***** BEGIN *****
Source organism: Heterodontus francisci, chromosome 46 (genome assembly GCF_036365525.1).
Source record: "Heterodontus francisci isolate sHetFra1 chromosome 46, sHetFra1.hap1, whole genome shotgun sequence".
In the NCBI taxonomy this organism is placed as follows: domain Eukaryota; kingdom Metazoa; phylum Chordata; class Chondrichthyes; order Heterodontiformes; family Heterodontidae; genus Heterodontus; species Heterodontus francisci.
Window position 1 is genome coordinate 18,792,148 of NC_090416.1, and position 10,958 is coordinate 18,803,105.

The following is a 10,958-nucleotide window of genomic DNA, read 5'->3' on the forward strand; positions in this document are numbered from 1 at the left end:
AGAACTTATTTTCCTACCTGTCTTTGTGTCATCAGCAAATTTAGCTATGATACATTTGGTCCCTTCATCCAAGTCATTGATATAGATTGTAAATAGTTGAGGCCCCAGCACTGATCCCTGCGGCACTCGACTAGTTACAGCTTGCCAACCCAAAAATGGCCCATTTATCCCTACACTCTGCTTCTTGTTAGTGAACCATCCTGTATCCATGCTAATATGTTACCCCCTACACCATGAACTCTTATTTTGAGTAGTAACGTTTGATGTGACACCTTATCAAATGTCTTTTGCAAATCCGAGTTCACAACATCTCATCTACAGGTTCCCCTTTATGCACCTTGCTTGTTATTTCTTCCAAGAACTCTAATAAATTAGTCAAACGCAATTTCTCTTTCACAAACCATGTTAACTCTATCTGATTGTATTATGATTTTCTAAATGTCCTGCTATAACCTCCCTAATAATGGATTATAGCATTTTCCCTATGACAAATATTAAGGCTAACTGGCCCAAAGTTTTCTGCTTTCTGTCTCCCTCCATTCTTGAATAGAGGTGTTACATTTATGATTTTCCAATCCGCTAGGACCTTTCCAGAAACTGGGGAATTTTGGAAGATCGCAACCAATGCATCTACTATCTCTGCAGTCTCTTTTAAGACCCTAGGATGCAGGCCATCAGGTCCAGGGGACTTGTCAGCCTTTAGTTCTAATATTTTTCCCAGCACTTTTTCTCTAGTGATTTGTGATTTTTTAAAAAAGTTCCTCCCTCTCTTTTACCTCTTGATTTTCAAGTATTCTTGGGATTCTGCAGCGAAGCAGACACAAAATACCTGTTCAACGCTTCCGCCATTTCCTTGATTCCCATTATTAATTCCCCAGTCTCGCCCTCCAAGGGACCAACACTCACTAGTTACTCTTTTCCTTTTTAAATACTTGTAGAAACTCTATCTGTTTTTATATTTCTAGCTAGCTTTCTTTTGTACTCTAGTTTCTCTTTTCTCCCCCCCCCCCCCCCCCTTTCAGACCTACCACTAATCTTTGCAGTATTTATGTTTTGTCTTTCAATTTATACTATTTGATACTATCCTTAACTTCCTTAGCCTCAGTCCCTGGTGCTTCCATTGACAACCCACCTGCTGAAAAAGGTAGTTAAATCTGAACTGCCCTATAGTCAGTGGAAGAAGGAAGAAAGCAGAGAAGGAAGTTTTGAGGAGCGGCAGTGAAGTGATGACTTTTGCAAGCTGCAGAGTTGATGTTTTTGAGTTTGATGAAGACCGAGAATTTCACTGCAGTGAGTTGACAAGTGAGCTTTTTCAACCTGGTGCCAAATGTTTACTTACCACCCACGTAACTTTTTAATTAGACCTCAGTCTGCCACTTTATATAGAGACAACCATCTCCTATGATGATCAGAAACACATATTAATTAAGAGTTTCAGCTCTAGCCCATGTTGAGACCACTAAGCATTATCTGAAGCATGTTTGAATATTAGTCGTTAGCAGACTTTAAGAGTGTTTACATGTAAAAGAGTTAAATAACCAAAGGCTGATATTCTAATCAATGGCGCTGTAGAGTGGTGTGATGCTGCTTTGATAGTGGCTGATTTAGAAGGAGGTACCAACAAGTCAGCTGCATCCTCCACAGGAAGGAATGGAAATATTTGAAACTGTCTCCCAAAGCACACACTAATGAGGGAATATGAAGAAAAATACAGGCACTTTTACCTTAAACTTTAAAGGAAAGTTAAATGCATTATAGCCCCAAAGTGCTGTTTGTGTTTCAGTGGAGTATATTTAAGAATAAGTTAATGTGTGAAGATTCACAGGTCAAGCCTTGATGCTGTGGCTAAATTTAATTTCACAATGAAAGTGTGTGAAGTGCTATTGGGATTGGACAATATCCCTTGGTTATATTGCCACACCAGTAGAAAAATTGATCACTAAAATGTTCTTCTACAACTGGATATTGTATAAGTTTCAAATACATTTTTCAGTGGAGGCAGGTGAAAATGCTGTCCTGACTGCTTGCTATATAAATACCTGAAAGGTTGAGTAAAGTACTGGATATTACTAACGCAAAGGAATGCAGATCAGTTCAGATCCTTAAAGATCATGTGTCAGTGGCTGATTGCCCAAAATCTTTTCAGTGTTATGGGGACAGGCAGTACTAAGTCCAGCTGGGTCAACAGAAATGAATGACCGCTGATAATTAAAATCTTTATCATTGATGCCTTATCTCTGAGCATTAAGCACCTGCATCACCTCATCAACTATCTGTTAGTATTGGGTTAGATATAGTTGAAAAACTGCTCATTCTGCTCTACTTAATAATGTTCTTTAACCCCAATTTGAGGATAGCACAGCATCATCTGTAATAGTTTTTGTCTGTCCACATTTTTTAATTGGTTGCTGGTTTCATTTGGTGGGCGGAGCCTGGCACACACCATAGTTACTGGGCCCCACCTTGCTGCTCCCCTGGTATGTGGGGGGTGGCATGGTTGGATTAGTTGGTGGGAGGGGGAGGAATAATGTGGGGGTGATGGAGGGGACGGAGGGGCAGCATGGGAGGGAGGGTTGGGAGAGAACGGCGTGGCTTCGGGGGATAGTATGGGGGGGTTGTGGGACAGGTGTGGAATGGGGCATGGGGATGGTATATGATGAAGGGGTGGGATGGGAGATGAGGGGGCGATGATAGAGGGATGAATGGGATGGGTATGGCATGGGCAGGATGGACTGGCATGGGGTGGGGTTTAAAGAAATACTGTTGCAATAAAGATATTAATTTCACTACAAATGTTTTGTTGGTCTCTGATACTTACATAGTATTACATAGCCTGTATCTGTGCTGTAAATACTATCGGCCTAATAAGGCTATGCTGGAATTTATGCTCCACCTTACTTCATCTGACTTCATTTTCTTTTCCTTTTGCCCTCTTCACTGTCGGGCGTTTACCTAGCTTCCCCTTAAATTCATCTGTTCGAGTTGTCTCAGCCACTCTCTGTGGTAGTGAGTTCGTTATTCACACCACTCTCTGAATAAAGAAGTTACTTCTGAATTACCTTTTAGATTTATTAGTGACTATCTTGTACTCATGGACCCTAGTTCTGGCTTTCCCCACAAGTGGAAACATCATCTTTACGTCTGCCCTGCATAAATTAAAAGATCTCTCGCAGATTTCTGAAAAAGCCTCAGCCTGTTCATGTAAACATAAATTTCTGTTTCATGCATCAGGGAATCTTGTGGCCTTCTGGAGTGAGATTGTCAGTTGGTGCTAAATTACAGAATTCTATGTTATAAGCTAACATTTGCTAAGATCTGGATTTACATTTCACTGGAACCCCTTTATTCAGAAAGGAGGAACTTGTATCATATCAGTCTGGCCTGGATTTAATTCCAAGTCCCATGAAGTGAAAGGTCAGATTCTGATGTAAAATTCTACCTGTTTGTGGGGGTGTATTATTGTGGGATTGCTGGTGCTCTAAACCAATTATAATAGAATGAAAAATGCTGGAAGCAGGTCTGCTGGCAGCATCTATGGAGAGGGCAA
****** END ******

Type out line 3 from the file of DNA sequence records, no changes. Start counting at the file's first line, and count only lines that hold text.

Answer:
In the NCBI taxonomy this organism is placed as follows: domain Eukaryota; kingdom Metazoa; phylum Chordata; class Chondrichthyes; order Heterodontiformes; family Heterodontidae; genus Heterodontus; species Heterodontus francisci.